Study: Doctor's Words Affect Vaccine Decisions

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Study: Doctor's Words Affect Vaccine Decisions

News Review From Harvard Medical School

November 4, 2013

News Review From Harvard Medical School -- Study: Doctor's Words Affect Vaccine Decisions

The way a child's doctor brings up the subject of shots may make a big difference in whether parents agree to them, a new study shows. If the doctor starts out with a question, the parents are much more likely to say no. Researchers videotaped 111 vaccine discussions between parents and doctors. About 3 out of 4 doctors used "presumptive" language, such as, "We have to do shots." The others used "participatory" language. For example, they might ask: "What do you want to do about shots?" Parents were 17 times as likely to object to shots if the doctor used the participatory language. About half of the time, the doctor persisted, saying that the shots were necessary. In this case, about half of the resistant parents agreed to the shots. In recent years, more doctors have encouraged patients to share in making decisions about their health. But in this case, an expert told HealthDay News, using "participatory" language may incorrectly suggest to parents that the doctor is not certain about the value of vaccines. The journal Pediatrics published the study. HealthDay News wrote about it November 4.

 

By Claire McCarthy, M.D.
Harvard Medical School

 

What Is the Doctor's Reaction?

Whether or not people agree to get shots for their children may have a lot to do with whether doctors tell parents to get them, or ask if they want them.

That's the message of a study from researchers in Seattle. They videotaped 111 doctor's visits. They looked to see how doctors started the vaccine conversation. Specifically, they looked to see which of these formats doctors used:

  • "Presumptive," such as, "We have to do some shots today."
  • "Participatory," such as, "What would you like to do about shots today?"

The majority of the doctors (74%) used a presumptive format.  They told rather than asked. And that kind of approach worked better when it came to getting children immunized. If doctors asked rather than told, parents were much more likely to resist or refuse.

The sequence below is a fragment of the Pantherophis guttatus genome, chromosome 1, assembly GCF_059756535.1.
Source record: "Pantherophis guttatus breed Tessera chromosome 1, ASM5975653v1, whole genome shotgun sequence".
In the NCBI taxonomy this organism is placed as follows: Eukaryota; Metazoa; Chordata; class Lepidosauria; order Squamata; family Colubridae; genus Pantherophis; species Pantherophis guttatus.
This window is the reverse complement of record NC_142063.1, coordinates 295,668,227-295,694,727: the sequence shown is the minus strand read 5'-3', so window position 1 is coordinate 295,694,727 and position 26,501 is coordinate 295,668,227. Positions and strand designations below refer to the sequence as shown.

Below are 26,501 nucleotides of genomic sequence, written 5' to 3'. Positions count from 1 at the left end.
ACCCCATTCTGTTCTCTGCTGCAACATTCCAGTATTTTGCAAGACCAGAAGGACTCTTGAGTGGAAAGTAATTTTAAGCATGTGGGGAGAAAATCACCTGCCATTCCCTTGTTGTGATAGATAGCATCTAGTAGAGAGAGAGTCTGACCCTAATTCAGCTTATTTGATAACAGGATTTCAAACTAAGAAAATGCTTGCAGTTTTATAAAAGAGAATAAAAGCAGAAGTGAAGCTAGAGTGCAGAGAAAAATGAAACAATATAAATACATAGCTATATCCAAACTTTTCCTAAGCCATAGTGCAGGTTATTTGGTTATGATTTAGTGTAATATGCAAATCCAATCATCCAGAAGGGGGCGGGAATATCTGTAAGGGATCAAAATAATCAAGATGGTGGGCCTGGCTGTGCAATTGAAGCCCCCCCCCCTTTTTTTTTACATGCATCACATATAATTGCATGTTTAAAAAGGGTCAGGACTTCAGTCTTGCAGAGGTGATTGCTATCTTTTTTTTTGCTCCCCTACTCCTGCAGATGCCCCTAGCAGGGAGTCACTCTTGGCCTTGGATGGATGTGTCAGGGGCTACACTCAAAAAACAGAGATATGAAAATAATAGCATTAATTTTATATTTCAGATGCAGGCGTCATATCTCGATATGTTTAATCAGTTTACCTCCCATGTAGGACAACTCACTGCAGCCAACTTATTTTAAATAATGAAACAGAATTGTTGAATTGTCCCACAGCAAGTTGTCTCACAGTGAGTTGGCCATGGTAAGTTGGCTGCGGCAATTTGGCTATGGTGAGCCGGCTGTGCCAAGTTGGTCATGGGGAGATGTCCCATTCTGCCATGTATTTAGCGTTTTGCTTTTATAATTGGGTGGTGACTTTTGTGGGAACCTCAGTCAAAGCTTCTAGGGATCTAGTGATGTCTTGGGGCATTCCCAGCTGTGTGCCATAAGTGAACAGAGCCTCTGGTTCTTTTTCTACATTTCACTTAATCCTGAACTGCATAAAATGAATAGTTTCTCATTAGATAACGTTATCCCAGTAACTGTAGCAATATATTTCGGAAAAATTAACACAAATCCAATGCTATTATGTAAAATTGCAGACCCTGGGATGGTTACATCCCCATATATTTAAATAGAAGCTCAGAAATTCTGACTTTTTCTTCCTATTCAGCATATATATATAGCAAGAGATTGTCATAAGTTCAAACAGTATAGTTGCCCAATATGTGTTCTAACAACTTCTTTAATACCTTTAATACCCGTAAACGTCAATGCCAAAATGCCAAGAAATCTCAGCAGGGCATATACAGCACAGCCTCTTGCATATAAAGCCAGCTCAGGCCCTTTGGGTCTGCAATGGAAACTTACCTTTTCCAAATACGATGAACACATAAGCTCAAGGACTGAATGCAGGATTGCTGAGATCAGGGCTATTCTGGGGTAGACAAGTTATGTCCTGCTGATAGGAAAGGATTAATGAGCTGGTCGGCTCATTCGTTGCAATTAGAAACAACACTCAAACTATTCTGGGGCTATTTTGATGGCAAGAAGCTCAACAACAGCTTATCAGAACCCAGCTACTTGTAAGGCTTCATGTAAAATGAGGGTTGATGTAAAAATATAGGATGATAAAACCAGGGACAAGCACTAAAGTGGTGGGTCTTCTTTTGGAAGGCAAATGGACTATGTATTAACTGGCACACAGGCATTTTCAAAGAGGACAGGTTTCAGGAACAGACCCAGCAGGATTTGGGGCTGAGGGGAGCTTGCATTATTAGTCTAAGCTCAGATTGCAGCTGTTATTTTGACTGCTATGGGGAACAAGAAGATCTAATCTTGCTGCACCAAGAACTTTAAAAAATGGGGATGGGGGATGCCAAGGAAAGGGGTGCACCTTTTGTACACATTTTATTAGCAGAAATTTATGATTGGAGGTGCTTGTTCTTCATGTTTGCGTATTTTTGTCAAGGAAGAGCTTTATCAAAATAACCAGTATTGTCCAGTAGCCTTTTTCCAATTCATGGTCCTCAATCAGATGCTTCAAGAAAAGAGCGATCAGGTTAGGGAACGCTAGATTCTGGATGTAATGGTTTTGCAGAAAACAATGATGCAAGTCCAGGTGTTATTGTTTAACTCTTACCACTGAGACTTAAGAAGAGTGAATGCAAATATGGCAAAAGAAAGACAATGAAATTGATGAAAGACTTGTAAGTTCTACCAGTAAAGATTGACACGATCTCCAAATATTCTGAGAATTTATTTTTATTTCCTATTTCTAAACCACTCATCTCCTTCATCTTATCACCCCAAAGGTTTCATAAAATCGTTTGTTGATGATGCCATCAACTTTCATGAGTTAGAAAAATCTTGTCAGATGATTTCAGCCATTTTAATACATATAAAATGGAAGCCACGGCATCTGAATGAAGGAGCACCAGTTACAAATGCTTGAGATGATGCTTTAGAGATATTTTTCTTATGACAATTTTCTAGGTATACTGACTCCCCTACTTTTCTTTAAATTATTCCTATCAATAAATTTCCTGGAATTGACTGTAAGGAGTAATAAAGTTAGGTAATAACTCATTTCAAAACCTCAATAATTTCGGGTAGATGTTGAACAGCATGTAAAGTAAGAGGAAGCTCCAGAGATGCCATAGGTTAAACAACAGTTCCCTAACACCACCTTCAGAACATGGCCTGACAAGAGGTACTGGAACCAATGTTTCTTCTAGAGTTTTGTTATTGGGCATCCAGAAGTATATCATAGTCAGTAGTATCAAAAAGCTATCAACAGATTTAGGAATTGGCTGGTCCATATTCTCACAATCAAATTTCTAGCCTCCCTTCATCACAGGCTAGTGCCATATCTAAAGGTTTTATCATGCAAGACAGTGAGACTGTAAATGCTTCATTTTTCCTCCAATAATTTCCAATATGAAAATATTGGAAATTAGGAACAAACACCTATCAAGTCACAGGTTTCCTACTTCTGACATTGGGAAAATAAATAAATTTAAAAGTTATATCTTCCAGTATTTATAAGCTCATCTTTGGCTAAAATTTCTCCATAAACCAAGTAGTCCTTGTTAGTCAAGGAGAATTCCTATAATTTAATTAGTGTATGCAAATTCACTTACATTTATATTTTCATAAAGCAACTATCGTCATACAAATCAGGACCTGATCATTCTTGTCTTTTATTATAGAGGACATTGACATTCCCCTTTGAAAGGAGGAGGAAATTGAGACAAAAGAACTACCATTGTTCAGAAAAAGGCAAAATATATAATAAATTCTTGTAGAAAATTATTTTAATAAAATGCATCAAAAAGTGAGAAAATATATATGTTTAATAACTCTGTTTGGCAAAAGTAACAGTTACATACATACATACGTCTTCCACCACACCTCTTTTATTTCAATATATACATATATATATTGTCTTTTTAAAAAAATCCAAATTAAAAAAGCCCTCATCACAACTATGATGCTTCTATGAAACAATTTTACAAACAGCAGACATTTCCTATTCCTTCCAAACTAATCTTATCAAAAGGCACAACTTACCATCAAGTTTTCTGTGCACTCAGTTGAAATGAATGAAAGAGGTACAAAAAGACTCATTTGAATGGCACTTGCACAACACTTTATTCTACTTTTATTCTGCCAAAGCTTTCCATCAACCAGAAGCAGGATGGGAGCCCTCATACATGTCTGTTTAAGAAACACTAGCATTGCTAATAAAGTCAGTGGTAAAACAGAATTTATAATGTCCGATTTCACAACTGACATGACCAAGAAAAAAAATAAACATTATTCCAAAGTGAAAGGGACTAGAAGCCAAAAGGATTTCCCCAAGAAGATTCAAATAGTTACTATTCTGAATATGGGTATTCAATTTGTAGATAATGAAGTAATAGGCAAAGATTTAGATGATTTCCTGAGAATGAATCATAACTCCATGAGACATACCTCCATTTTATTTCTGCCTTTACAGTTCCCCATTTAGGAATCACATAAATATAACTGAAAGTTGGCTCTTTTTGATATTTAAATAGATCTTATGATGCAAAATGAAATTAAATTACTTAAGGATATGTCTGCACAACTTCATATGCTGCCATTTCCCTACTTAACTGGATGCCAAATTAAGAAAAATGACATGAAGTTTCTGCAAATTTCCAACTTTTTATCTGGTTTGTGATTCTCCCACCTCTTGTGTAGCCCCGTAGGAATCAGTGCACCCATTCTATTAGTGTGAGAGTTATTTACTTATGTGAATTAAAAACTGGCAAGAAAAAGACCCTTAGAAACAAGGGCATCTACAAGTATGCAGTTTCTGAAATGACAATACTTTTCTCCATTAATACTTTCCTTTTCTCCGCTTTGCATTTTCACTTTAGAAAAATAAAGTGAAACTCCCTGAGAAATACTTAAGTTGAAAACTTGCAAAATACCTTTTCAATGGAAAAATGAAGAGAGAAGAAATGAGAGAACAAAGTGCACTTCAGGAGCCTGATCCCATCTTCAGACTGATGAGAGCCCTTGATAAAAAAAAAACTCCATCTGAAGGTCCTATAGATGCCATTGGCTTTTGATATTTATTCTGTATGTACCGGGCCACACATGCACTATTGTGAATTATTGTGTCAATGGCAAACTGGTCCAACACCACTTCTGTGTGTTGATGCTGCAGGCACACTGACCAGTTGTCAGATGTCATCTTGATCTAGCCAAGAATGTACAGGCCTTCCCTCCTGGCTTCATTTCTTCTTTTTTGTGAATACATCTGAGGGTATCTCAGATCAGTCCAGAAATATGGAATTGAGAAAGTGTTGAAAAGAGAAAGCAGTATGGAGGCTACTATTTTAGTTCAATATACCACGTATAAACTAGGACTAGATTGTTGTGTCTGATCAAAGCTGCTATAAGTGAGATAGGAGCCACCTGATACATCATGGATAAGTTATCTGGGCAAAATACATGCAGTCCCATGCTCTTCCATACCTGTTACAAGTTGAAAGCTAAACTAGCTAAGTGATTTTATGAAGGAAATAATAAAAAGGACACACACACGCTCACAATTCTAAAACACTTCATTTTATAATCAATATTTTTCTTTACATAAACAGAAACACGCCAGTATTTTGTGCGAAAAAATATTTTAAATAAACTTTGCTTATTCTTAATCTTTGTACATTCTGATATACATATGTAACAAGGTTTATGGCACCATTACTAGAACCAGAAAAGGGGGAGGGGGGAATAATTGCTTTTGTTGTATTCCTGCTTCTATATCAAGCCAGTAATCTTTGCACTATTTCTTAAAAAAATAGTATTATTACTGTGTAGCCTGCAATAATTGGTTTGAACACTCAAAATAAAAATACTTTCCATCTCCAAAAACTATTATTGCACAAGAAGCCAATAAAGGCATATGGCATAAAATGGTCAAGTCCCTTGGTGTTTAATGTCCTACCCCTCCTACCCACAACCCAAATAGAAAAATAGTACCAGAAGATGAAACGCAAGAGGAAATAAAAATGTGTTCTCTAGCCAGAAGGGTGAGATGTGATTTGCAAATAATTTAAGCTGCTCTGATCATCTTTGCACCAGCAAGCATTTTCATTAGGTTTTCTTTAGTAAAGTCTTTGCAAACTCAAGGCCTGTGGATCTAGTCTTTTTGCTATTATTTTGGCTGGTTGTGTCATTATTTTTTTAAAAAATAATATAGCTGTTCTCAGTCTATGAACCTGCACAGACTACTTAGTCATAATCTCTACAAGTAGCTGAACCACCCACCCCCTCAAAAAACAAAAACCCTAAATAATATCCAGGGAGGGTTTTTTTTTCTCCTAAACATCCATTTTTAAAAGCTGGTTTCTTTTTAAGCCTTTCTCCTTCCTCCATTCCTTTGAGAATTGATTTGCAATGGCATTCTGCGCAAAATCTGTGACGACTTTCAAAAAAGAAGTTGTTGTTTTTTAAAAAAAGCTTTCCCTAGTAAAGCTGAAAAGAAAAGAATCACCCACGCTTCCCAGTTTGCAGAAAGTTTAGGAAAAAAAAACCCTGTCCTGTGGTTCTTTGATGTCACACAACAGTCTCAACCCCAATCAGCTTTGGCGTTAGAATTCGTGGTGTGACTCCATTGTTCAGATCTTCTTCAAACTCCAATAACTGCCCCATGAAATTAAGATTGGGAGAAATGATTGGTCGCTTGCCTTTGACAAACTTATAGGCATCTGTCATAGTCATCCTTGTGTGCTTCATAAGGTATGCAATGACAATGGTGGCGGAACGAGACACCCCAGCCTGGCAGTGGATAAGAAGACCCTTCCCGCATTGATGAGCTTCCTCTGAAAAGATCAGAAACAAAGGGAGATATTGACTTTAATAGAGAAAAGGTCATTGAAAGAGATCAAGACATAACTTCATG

When parents were resistant, only half of the doctors persisted. For example, they might say, "He really needs these shots." When doctors persisted, 47% of those who resisted at first ended up accepting the shots.

In general, doctors are being encouraged to bring patients and families into the decision-making process. It's called "shared decision making," and it's thought to be a good idea. It can help families to:

  • Voice their concerns
  • Learn about their health care
  • Take more responsibility for decision-making and treatment
  • Build the relationship with the doctor

But in this study, shared decision-making led to fewer children being immunized, and that's not a good thing.

However, as the researchers point out, "Shared decision-making is typically not indicated when there is only one medically acceptable choice." Most doctors do see immunization that way. That's why they don't think about it as something they should discuss with families. However, not all families agree.

One worrisome result of the study was that doctors only asked families if they had questions about vaccines one-quarter of the time. They only talked about side effects and why we give vaccines one-third of the time.  Whether or not doctors want to make giving vaccines optional, it's important that families be informed and get to ask questions.

  

What Changes Can I Make Now?

Vaccines, like any medical treatment, can have side effects. However, many of the concerns that vaccine-hesitant parents have are unnecessary. For example, some parents believe that there is mercury in the routine vaccines we give small children. This is not correct. Some parents also think that drug companies or the Centers for Disease Control and Prevention (CDC) hide information about  "adverse events" that may occur after shots are given. Actually, there is a publicly available registry of all reports that come in.

It's important that families learn about vaccines and vaccine-preventable diseases. Try to do this before you bring your child to the doctor. That way, you can come in to the doctor's visit ready to ask questions and talk about any concerns. The best resource to use is the CDC's website. This site has information on anything you might want to learn about vaccines and the diseases they prevent.

 

What Can I Expect Looking to the Future?

U.S. health officials have set down their goals for our nation's health in a document called Healthy People 2020. One of the goals is for 80% of children ages 19 to 35 months will have all of their recommended vaccines.

We aren't there yet. And the results of this study suggest that if we want more children to be immunized, doctors should tell parents to get the vaccines rather than ask if they want them.

At the same time, families should be able to ask questions, make informed choices and be happy with their choices. The challenge will be to find the best way to do this -- and get more children immunized.

Last updated November 04, 2013


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